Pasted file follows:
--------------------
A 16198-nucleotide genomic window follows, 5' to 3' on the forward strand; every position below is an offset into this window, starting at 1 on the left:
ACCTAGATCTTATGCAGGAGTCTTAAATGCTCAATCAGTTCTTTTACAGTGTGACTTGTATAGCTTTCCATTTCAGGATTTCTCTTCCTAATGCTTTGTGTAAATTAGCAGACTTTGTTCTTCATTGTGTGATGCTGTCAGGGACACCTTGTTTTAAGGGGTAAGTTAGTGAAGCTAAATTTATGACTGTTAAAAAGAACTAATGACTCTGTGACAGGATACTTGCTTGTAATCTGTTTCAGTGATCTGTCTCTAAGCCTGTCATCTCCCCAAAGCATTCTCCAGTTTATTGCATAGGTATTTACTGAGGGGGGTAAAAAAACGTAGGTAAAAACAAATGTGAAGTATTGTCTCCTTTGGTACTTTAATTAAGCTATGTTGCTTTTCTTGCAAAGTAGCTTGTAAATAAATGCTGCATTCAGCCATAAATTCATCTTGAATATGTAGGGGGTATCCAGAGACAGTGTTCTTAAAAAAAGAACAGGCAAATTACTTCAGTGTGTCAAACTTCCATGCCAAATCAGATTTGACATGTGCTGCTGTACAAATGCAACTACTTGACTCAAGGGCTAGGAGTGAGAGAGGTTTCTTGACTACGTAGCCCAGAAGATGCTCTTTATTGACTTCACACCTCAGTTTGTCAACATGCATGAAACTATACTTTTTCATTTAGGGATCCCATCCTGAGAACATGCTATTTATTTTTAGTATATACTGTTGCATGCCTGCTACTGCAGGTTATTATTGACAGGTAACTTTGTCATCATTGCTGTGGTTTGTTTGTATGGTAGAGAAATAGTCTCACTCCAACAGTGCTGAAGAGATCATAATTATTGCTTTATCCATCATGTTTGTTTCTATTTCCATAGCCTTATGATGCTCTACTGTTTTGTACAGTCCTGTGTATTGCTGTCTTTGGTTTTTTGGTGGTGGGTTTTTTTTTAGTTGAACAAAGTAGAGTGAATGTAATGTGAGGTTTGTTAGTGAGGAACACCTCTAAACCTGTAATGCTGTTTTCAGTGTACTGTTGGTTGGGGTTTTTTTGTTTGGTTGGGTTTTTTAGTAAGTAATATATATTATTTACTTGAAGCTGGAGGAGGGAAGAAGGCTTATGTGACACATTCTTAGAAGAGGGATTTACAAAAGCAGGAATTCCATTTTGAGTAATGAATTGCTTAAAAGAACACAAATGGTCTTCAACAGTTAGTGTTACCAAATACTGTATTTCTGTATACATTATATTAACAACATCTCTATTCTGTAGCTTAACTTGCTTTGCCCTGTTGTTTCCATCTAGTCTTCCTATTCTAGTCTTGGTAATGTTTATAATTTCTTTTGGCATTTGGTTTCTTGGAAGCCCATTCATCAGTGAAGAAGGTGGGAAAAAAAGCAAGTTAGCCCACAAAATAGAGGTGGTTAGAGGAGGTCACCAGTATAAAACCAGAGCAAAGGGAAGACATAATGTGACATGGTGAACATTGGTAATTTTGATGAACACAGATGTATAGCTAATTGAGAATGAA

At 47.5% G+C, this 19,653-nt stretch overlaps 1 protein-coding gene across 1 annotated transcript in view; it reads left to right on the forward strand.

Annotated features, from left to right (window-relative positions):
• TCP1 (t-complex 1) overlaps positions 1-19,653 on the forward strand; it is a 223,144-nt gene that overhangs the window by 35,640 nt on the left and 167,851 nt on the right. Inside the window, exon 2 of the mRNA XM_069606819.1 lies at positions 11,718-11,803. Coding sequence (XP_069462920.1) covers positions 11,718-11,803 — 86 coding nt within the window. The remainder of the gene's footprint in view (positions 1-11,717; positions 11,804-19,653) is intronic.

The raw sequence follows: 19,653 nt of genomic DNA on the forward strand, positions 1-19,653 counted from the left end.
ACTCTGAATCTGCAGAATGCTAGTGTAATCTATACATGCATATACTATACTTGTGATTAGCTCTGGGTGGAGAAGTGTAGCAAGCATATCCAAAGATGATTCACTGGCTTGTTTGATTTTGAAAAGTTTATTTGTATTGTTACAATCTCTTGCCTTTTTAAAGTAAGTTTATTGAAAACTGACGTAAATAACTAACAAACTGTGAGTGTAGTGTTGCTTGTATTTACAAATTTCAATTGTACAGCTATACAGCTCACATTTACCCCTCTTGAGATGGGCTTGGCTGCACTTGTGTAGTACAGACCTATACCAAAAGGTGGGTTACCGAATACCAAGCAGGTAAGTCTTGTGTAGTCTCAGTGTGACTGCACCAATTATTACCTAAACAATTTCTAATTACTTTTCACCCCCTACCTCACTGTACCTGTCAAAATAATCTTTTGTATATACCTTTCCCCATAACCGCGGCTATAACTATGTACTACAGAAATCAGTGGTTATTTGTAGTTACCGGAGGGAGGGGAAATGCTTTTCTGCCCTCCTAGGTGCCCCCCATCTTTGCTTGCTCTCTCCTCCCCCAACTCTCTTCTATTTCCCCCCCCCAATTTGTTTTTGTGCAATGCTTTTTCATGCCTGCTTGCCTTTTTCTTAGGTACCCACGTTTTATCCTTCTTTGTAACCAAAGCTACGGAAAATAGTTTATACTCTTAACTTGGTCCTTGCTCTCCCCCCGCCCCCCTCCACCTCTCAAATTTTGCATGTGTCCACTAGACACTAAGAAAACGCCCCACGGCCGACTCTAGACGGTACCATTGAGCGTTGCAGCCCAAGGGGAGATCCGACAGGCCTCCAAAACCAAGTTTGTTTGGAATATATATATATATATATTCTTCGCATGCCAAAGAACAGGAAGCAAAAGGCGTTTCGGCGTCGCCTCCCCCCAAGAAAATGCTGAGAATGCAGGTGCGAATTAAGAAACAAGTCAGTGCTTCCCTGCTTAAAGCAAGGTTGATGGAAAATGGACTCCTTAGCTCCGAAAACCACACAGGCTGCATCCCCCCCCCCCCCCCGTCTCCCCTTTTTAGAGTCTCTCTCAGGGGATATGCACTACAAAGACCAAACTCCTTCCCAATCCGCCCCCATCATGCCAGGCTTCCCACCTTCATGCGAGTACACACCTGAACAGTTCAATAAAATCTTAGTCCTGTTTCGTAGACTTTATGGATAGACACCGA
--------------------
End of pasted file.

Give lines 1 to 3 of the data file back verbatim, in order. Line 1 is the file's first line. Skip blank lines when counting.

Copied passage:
A 16198-nucleotide genomic window follows, 5' to 3' on the forward strand; every position below is an offset into this window, starting at 1 on the left:
ACCTAGATCTTATGCAGGAGTCTTAAATGCTCAATCAGTTCTTTTACAGTGTGACTTGTATAGCTTTCCATTTCAGGATTTCTCTTCCTAATGCTTTGTGTAAATTAGCAGACTTTGTTCTTCATTGTGTGATGCTGTCAGGGACACCTTGTTTTAAGGGGTAAGTTAGTGAAGCTAAATTTATGACTGTTAAAAAGAACTAATGACTCTGTGACAGGATACTTGCTTGTAATCTGTTTCAGTGATCTGTCTCTAAGCCTGTCATCTCCCCAAAGCATTCTCCAGTTTATTGCATAGGTATTTACTGAGGGGGGTAAAAAAACGTAGGTAAAAACAAATGTGAAGTATTGTCTCCTTTGGTACTTTAATTAAGCTATGTTGCTTTTCTTGCAAAGTAGCTTGTAAATAAATGCTGCATTCAGCCATAAATTCATCTTGAATATGTAGGGGGTATCCAGAGACAGTGTTCTTAAAAAAAGAACAGGCAAATTACTTCAGTGTGTCAAACTTCCATGCCAAATCAGATTTGACATGTGCTGCTGTACAAATGCAACTACTTGACTCAAGGGCTAGGAGTGAGAGAGGTTTCTTGACTACGTAGCCCAGAAGATGCTCTTTATTGACTTCACACCTCAGTTTGTCAACATGCATGAAACTATACTTTTTCATTTAGGGATCCCATCCTGAGAACATGCTATTTATTTTTAGTATATACTGTTGCATGCCTGCTACTGCAGGTTATTATTGACAGGTAACTTTGTCATCATTGCTGTGGTTTGTTTGTATGGTAGAGAAATAGTCTCACTCCAACAGTGCTGAAGAGATCATAATTATTGCTTTATCCATCATGTTTGTTTCTATTTCCATAGCCTTATGATGCTCTACTGTTTTGTACAGTCCTGTGTATTGCTGTCTTTGGTTTTTTGGTGGTGGGTTTTTTTTTAGTTGAACAAAGTAGAGTGAATGTAATGTGAGGTTTGTTAGTGAGGAACACCTCTAAACCTGTAATGCTGTTTTCAGTGTACTGTTGGTTGGGGTTTTTTTGTTTGGTTGGGTTTTTTAGTAAGTAATATATATTATTTACTTGAAGCTGGAGGAGGGAAGAAGGCTTATGTGACACATTCTTAGAAGAGGGATTTACAAAAGCAGGAATTCCATTTTGAGTAATGAATTGCTTAAAAGAACACAAATGGTCTTCAACAGTTAGTGTTACCAAATACTGTATTTCTGTATACATTATATTAACAACATCTCTATTCTGTAGCTTAACTTGCTTTGCCCTGTTGTTTCCATCTAGTCTTCCTATTCTAGTCTTGGTAATGTTTATAATTTCTTTTGGCATTTGGTTTCTTGGAAGCCCATTCATCAGTGAAGAAGGTGGGAAAAAAAGCAAGTTAGCCCACAAAATAGAGGTGGTTAGAGGAGGTCACCAGTATAAAACCAGAGCAAAGGGAAGACATAATGTGACATGGTGAACATTGGTAATTTTGATGAACACAGATGTATAGCTAATTGAGAATGAA

At 47.5% G+C, this 19,653-nt stretch overlaps 1 protein-coding gene across 1 annotated transcript in view; it reads left to right on the forward strand.